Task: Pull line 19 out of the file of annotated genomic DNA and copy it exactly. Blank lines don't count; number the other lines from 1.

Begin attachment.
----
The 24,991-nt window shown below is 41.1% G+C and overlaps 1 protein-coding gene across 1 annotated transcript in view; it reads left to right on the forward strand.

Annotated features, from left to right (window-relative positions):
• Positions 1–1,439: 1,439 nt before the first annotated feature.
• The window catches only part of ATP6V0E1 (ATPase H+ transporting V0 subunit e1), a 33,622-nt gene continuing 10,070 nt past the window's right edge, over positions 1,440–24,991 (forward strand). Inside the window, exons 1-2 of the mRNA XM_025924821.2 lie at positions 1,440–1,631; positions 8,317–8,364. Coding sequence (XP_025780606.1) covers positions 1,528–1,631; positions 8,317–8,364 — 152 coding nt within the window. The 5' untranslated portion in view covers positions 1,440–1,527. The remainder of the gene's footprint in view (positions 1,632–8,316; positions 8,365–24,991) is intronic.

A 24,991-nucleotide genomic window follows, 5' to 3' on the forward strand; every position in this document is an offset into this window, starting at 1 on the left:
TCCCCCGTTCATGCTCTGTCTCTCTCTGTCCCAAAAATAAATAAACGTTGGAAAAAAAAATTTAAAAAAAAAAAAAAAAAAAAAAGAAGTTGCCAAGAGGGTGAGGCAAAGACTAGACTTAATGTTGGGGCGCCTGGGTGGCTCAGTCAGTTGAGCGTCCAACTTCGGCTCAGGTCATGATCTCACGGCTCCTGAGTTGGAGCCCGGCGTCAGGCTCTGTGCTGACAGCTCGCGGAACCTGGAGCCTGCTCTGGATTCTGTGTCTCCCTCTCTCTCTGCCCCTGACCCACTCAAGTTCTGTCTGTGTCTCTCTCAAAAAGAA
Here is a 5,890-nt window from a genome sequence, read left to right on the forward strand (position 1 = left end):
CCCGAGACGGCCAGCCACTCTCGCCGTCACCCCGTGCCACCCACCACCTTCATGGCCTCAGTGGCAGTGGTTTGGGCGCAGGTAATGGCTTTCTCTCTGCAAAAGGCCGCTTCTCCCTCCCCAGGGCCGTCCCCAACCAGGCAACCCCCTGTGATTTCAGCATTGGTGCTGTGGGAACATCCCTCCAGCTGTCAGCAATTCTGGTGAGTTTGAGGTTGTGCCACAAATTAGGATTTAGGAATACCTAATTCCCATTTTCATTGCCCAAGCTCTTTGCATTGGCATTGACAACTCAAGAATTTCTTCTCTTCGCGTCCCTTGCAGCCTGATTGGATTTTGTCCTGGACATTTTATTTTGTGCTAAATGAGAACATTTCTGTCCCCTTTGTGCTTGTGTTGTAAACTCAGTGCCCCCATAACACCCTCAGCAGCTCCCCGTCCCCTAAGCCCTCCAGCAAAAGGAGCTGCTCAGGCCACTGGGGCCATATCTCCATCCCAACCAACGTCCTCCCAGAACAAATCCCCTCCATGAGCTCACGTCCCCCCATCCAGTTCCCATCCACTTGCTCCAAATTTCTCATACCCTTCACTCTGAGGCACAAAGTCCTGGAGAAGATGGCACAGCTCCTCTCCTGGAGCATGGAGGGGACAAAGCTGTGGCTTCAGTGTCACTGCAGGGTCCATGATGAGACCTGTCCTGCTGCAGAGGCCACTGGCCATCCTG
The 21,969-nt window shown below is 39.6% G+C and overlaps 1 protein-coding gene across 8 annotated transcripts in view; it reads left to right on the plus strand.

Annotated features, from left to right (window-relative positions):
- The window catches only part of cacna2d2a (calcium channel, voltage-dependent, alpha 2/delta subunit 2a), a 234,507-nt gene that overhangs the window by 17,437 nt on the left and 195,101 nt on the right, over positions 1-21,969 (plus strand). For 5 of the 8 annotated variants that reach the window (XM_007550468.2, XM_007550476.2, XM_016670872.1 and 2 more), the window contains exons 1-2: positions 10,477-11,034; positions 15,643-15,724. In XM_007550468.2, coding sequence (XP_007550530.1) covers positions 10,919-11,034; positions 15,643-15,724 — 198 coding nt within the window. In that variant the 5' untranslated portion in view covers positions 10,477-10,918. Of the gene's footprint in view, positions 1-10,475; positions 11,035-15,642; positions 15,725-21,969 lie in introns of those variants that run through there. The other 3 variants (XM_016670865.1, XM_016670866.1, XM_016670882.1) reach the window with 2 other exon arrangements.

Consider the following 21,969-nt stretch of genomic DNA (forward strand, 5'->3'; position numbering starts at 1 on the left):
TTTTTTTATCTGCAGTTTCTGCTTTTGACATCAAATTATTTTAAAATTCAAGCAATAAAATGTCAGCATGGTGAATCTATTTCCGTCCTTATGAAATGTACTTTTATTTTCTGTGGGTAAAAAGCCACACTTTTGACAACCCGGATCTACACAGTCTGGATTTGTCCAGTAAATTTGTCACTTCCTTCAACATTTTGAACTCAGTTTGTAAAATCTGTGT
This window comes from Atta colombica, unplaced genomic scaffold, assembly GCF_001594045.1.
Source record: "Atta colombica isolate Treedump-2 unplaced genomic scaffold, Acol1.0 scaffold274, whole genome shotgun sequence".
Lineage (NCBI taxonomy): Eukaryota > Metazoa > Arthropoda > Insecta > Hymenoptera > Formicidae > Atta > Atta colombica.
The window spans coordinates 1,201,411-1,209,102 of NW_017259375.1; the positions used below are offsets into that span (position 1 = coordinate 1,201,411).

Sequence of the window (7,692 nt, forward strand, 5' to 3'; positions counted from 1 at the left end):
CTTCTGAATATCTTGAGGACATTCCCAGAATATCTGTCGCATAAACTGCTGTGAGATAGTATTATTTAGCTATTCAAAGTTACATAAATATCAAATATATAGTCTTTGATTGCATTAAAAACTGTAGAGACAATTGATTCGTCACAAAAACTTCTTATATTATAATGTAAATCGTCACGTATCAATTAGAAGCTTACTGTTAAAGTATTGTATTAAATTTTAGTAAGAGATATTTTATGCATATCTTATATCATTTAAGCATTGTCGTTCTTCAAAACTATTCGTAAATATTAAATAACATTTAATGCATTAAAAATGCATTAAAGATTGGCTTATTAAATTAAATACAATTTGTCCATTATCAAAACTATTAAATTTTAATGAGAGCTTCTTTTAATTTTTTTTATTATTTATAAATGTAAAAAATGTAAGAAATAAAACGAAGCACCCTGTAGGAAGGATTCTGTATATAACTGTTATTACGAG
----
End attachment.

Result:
CTTCTGAATATCTTGAGGACATTCCCAGAATATCTGTCGCATAAACTGCTGTGAGATAGTATTATTTAGCTATTCAAAGTTACATAAATATCAAATATATAGTCTTTGATTGCATTAAAAACTGTAGAGACAATTGATTCGTCACAAAAACTTCTTATATTATAATGTAAATCGTCACGTATCAATTAGAAGCTTACTGTTAAAGTATTGTATTAAATTTTAGTAAGAGATATTTTATGCATATCTTATATCATTTAAGCATTGTCGTTCTTCAAAACTATTCGTAAATATTAAATAACATTTAATGCATTAAAAATGCATTAAAGATTGGCTTATTAAATTAAATACAATTTGTCCATTATCAAAACTATTAAATTTTAATGAGAGCTTCTTTTAATTTTTTTTATTATTTATAAATGTAAAAAATGTAAGAAATAAAACGAAGCACCCTGTAGGAAGGATTCTGTATATAACTGTTATTACGAG